When it comes to enrolling in a company sponsored retirement plan, often one of the most confusing aspects is deciding where to invest the contributions or deferrals coming out of a paycheck and going into the account. “Where do I begin? Do I need to build my own portfolio, based on the menu of options my employer has set forth for me or is there another option?” Employer sponsored retirement accounts such as a 401(k) or 403(b) are considered “Participant driven” accounts. In a participant driven account, it’s up to each individual to select his or her own investments. This can be a daunting task for someone who has limited knowledge of stocks, bonds, money markets, etc. and the investment process.
Many employees are asking if there is an option that is more of a “Hands-off” approach. Is there an option for someone that does not want to choose their own investments, but rather has that process done for them? The answer is yes. Included in most employers' menu of investment options within the retirement plan are Target Retirement Funds.
What are they?
A target retirement date fund is a mutual fund in the hybrid category that automatically resets the asset mix of stocks, bonds and cash equivalents in its portfolio according to a selected time frame that is appropriate for a particular investor. Target retirement date funds are an option that does everything for a participant. Each one has a date, a date that most closely corresponds to the year or closest year in which the participant plans to retire. A participant would not need to pick and choose from a menu of investment options, allocating funds to a mix of money market or stable value funds, bond funds and stock funds. Instead of having to choose a number of investments to create a portfolio that will help them reach their retirement goals, participants are able to simply choose a single fund designed to help them reach that goal.
Using Vanguard’s Target Retirement Date Funds as an example, each of the Target Retirement Funds invests in Vanguard's broadest index funds, giving someone access to thousands of U.S. and international stocks and bonds, including exposure to the major market sectors and segments. The funds' managers gradually shift each fund's asset allocation to fewer stocks and more bonds so the fund becomes more conservative the closer the participant gets to retirement. For example, a younger worker hoping to retire in 2050 might choose a target-date 2050 fund, while an older worker hoping to retire in 2025 might choose a target-date 2025 fund. Because it has a longer time horizon, the 2050 fund would likely be weighted heavily toward stocks, with a relatively small percentage of bonds and cash equivalents, while the 2025 fund would hold relatively more bonds and cash equivalents and fewer stocks so it would be less volatile, much more conservative. The fund’s managers then rebalance the fund’s assets each year (Automatic Rebalancing) and keep its investments on track to meet the fund holders’ goal of using that investment to begin paying for their retirement in a particular year, freeing them from the hassle of ongoing rebalancing.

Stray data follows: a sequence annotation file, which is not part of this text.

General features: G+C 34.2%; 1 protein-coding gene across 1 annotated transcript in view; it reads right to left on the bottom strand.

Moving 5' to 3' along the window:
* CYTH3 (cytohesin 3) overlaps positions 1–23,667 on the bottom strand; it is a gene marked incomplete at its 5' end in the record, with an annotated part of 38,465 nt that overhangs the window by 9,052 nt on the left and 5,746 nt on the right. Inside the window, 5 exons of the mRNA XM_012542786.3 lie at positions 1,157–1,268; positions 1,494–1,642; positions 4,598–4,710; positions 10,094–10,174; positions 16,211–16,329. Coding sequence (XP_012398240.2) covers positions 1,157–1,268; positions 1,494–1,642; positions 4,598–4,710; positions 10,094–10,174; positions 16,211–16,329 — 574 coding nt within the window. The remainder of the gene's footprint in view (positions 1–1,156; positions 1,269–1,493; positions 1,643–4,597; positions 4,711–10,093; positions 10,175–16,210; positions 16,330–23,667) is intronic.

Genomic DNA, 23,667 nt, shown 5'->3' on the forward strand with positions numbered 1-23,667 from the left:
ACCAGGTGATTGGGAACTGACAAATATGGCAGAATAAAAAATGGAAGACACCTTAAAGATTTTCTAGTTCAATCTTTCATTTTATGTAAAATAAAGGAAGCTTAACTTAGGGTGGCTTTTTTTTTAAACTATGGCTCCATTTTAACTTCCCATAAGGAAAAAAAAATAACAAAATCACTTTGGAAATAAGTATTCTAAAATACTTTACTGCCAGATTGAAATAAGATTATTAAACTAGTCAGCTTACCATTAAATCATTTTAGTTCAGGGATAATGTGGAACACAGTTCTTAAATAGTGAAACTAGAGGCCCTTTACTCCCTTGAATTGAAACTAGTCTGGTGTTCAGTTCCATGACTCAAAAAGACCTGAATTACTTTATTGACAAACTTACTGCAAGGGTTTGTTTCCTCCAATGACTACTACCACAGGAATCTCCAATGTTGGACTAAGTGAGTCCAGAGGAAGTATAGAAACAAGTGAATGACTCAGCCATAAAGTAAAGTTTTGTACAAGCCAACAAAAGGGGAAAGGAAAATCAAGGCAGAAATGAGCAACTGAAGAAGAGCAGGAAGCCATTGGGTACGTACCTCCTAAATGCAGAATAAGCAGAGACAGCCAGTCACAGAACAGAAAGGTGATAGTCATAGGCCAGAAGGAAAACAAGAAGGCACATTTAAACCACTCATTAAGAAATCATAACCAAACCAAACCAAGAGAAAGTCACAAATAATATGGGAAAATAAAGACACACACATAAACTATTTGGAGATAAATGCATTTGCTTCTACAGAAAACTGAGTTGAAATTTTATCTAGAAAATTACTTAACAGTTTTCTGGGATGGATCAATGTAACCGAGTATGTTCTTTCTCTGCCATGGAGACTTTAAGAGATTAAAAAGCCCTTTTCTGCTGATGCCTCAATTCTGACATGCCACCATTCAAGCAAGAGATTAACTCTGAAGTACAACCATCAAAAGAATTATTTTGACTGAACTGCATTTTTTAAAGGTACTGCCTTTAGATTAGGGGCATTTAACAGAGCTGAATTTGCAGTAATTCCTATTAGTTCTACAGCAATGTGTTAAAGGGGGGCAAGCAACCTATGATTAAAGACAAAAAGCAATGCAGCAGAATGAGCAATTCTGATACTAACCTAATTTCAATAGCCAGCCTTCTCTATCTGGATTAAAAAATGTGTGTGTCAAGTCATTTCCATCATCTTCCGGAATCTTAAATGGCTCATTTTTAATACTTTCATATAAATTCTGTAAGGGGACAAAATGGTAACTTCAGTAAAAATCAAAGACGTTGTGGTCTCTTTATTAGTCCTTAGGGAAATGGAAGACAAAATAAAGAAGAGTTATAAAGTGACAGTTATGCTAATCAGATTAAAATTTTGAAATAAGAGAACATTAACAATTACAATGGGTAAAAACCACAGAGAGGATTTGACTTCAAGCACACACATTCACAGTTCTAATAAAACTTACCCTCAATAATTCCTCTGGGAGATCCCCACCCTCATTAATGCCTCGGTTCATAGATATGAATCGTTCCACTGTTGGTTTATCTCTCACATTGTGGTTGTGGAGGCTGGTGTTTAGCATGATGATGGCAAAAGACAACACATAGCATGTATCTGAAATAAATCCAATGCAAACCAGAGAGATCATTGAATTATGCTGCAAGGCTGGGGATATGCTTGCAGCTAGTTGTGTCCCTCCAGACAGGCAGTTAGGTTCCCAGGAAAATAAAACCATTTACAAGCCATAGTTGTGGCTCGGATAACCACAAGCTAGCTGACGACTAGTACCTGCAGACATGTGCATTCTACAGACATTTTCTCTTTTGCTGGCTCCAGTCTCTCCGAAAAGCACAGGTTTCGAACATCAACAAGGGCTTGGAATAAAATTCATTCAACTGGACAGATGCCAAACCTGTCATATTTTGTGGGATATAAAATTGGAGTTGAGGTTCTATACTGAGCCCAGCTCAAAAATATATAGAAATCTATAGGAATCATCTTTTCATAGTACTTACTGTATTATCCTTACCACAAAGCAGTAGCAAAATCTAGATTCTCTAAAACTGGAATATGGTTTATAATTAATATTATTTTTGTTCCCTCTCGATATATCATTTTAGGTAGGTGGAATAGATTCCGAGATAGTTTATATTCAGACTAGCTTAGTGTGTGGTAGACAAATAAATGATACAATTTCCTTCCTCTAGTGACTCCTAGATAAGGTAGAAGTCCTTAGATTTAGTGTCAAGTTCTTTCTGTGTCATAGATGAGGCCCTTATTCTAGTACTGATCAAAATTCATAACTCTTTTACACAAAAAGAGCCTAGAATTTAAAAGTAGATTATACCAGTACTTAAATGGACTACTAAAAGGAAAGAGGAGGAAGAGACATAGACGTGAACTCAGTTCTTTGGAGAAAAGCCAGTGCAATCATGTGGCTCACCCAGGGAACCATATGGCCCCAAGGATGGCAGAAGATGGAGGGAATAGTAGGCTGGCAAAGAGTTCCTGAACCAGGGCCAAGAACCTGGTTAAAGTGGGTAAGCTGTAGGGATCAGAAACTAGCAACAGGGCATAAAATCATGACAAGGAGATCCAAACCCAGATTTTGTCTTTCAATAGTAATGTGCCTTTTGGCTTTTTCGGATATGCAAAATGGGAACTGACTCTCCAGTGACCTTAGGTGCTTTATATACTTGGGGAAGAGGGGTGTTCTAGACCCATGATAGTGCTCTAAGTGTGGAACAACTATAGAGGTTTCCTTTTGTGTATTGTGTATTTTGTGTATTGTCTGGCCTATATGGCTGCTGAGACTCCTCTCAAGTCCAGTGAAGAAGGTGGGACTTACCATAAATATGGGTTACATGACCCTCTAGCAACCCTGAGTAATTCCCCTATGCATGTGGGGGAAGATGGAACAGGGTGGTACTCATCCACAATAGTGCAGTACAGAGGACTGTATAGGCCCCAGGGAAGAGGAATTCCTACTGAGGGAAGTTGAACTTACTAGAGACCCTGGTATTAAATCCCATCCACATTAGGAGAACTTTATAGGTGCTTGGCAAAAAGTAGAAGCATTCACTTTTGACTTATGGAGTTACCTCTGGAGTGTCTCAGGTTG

Each fund is designed to help manage risk while trying to grow your retirement savings. Its returns are not guaranteed however, but depend on how the market performs. Participants do need to take into account their own risk tolerance when choosing which fund is right for them. One participant wanting to retire in 2050 might have a different risk tolerance than another participant wanting to retire in the same year.
Retirement Isn't the Finish Line
Maybe you’re okay trading savings today for security tomorrow but your investments don’t have to stop growing just because you retire. Most financial experts plan for people to spend 20 to 30 years in retirement. Giving up on risk at this stage could mean giving up on returns that can sustain you through retirement. To this point, a Vanguard Target Retirement Income Fund for instance, designed for someone who is already in retirement, would still contain 30% of its assets in stocks, working for you and still harnessing the power of compounding earnings.
When it comes to enrolling in a company sponsored retirement plan, a Target Retirement Date Fund just might be the answer to the questions “Where do I begin? Do I need to build my own portfolio?” Is there a more ‘Hands-off’ approach?” Target-date funds are becoming more and more popular with 401(k) Retirement investors. In fact, within retirement plans currently administered by Union Bank & Trust, approximately 35% of participants have assets in a Target Retirement Date Fund.
Contact a Union Bank & Trust Financial Education Consultant at email@example.com to learn more about the target retirement date funds that may be included within your employer’s retirement plan.
The information provided herein is provided for educational purposes only. It is provided with the understanding that neither Union Bank & Trust Company, the Plan Administrator, nor your employer are providing legal, accounting, tax, investment, or other professional advice. Pursuant to the terms of the Plan, you are responsible for directing the investment of all or a portion of your Plan benefits. Accordingly, it is recommended that you seek advice from a qualified advisor for assistance in selecting the investments that are most appropriate for your situation.